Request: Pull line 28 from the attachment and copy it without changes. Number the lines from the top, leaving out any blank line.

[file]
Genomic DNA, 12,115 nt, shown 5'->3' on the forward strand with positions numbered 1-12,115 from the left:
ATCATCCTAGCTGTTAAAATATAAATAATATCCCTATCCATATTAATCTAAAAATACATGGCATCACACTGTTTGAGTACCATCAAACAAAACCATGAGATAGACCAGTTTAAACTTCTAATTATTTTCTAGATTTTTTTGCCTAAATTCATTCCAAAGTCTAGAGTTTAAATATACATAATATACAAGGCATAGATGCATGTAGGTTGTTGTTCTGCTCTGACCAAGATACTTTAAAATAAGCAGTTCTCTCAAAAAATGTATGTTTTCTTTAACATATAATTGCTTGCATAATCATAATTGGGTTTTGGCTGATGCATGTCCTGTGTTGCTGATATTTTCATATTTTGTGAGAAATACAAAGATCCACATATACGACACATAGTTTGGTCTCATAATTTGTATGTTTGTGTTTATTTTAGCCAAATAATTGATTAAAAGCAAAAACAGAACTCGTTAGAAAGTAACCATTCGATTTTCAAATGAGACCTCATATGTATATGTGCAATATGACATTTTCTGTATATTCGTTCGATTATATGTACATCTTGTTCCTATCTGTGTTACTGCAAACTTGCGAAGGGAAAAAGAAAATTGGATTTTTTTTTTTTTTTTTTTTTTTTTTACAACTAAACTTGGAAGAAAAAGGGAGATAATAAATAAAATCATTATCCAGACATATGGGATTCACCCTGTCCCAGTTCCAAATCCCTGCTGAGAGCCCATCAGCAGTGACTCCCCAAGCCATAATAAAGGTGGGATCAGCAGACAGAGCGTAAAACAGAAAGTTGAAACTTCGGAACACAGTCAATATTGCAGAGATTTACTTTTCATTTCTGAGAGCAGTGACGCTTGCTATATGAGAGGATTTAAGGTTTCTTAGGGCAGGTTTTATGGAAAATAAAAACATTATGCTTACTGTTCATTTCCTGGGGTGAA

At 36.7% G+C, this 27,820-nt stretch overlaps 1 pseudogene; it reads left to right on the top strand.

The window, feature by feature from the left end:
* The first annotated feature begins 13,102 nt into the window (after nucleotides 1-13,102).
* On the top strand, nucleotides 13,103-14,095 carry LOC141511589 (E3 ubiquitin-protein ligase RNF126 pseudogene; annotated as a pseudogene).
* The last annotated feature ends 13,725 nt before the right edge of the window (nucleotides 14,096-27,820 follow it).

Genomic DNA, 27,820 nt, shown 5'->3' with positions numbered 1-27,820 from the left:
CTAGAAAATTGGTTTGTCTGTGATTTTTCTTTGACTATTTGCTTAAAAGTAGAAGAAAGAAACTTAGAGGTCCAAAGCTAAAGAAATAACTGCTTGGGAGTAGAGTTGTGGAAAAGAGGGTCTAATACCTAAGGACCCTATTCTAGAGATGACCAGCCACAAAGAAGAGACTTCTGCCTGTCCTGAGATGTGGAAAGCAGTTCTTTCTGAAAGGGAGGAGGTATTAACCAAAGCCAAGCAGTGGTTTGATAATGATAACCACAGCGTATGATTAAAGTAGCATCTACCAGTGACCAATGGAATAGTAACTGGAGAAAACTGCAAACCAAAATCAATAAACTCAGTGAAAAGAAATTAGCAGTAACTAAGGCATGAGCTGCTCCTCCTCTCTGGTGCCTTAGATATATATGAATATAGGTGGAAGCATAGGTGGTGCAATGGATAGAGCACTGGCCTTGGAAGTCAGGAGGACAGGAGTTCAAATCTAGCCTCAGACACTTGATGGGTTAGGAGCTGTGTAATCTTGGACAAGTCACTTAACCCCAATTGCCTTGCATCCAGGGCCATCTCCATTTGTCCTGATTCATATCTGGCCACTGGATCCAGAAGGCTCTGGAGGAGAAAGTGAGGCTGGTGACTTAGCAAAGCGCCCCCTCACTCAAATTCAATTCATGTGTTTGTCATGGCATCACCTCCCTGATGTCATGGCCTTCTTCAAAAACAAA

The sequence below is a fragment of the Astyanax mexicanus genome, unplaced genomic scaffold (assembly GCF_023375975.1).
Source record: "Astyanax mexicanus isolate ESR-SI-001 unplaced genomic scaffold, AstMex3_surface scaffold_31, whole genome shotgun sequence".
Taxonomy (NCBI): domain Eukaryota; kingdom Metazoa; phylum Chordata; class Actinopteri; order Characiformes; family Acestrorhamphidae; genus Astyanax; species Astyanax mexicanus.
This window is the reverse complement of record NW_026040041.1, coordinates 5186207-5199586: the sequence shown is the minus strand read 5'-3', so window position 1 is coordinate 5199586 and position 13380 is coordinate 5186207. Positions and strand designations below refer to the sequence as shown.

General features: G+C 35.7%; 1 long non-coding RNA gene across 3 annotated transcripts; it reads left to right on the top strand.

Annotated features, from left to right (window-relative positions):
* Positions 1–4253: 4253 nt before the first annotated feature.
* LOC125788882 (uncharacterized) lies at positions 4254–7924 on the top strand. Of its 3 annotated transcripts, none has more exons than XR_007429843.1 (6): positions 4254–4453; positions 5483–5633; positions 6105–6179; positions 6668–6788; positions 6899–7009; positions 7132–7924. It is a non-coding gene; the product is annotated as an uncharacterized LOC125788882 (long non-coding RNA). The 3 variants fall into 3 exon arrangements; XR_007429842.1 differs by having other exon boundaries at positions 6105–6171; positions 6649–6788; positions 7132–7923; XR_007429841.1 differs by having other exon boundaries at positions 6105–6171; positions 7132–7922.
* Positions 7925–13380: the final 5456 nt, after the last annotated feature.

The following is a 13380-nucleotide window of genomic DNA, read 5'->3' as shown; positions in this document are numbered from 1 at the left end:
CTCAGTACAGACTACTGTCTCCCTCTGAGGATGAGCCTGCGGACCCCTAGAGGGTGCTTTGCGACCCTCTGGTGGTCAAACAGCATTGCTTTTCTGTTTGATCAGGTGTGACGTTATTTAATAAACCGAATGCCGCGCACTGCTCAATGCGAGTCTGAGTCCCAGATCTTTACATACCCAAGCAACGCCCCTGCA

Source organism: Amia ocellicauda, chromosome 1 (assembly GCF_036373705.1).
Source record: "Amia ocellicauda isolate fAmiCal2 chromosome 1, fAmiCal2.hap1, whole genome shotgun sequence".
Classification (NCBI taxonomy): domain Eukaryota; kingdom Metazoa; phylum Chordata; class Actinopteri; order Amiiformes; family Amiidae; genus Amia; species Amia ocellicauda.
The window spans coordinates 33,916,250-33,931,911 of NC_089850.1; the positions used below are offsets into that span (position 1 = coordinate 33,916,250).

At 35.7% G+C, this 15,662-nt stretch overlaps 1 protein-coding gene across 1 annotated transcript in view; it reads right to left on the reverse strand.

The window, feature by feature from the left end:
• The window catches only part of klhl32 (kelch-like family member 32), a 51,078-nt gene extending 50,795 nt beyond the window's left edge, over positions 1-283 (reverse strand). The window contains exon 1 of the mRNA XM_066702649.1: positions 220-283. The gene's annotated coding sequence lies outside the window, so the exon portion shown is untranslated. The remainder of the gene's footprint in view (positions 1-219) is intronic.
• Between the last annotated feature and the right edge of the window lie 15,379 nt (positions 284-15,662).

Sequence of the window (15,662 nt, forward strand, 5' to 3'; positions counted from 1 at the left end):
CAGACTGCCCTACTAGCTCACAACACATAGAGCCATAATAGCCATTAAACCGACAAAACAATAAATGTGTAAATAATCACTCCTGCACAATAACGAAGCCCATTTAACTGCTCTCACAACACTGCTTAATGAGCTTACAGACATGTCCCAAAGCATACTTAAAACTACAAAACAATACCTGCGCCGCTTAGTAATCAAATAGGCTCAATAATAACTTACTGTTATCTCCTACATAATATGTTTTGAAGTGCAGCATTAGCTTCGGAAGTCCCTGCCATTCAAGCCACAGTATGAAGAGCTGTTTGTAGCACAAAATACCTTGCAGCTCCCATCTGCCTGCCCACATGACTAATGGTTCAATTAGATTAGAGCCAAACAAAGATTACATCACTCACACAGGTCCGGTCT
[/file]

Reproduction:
• Between the last annotated feature and the right edge of the window lie 15,379 nt (positions 284-15,662).